Pregnancy and Diabetes

In the past, women with diabetes suffered many problems during pregnancy, including a high rate of miscarriages and birth defects. Today, however, with good prenatal care and careful self-management, there’s no reason women with type 1 or type 2 diabetes can’t have a safe pregnancy and a healthy baby.

Risks involved 
While it’s common for diabetic women to have relatively trouble-free pregnancies, some risks still exist for both mother and child. In general, the more diabetic complications you’ve had before pregnancy, the more likely they’ll worsen significantly during pregnancy. Women with severe kidney and eye complications, for instance, can expect that these conditions will be aggravated by a pregnancy. The damage often reverses after delivery, but women with these conditions should discuss potential dangers with their doctors before conceiving. 

Consistently high blood glucose levels increase the chances of miscarrying or going into premature labor. They may also cause the baby’s organs to form abnormally. Historically, diabetes has been associated with a threefold increase in severe malformations. Some examples include neural tube defects (incomplete development of the brain or spinal cord), anencephaly (absence of the brain or spinal cord), and spina bifida (failure of the backbone to fuse over the spinal cord).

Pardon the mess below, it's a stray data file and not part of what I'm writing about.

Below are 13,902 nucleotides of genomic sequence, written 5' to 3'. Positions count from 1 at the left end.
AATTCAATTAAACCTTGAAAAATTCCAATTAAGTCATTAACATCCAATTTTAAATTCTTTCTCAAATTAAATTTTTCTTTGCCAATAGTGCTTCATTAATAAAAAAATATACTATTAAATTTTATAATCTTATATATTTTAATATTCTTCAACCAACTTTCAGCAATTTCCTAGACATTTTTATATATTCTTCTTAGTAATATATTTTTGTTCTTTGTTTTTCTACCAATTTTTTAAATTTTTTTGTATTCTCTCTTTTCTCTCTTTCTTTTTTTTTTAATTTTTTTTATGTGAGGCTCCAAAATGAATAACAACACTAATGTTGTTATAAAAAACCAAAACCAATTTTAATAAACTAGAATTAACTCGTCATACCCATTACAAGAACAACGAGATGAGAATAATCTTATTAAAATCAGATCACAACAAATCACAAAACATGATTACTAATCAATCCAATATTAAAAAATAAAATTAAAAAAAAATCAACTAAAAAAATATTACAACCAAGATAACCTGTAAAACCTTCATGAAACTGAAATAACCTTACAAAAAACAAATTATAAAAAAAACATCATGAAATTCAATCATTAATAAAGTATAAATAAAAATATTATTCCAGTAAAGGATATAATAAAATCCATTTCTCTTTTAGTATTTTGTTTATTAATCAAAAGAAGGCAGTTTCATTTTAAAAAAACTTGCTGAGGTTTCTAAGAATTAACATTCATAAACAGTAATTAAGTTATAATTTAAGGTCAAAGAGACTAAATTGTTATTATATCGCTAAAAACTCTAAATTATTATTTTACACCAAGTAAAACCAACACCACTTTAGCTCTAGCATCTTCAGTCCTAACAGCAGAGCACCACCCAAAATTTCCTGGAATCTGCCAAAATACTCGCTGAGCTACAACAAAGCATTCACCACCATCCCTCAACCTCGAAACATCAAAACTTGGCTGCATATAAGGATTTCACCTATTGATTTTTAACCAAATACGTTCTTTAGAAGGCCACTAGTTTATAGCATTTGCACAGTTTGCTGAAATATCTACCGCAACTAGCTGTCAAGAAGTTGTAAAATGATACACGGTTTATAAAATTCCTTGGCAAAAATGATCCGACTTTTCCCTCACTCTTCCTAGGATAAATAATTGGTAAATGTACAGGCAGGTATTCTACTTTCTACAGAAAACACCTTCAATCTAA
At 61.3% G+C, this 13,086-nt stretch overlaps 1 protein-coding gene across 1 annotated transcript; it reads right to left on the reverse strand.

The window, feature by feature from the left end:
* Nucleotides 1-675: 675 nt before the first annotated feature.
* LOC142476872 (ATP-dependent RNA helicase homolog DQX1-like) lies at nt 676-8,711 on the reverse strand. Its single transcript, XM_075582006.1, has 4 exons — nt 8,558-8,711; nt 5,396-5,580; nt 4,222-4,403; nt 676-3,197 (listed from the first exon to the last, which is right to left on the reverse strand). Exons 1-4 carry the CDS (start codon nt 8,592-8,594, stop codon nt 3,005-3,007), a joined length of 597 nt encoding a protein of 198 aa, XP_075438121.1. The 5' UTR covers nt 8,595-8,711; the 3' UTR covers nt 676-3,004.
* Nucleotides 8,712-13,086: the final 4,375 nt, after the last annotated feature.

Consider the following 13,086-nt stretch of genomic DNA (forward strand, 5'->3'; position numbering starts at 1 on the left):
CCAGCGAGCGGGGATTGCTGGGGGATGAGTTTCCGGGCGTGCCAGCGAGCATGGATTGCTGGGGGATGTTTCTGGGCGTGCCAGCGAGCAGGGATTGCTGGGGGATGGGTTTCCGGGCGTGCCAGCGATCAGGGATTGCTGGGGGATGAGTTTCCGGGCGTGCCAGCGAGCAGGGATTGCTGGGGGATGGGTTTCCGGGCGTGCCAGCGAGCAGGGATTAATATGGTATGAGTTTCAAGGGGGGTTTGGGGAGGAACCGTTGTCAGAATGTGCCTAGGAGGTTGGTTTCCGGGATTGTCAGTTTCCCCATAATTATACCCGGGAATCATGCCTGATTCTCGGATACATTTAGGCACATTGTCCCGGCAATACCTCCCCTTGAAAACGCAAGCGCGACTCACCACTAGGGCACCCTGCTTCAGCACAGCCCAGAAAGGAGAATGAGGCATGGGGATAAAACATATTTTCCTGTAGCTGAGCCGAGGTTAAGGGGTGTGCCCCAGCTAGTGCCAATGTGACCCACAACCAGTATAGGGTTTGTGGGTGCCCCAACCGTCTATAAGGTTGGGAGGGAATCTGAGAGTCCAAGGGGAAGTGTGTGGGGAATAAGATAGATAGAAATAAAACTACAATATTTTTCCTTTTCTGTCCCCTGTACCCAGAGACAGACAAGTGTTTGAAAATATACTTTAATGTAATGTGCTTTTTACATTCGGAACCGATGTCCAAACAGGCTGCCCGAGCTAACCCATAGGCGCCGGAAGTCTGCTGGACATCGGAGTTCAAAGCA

Women with diabetes are also more likely to have large babies, with birth weights of 9–12 pounds. This condition can cause a difficult delivery. Doctors will often induce labor a few weeks early or perform a cesarean section if the fetus seems to be too large.

 Other problems can also result. The baby may have immature lungs (respiratory distress syndrome) or low blood levels of calcium and glucose at birth.

 Getting proper care for your diabetes before you become pregnant is an important step toward having a healthy baby. According to the National Institute of Diabetes and Digestive and Kidney Diseases, the rate of major congenital malformations in babies born to women who already had diabetes before conceiving is 5% or less when the mothers received preconception care. But for diabetic women who don’t receive preconception care, the rate jumps to 10%.

Many women with severe diabetes are opting for IVF with surrogacy. 

Posted by : Goral Gandhi, MSc,

                   Laboratory Director,

                   Rotunda – Center for Human Reproduction (Pvt) Ltd

2 Comments

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2 responses to “Pregnancy and Diabetes

  1. keystoclaritycoach

    Thank you for your informative post. In fact it is helpful to me. My cousin has offered to donate eggs to my husband and I, but she is diabetic. I am concerned for the outcome for us, as well as her own chances of pregnancy later when she is ready (she is 23yrs old). Do you have any thoughts on this?

  2. amy

    I have had type 1 diabetes since I was seven. I will most likely go through with gestational surrogacy. The chance of the child of a type 1 diabetic developing it is very low.
    Amy

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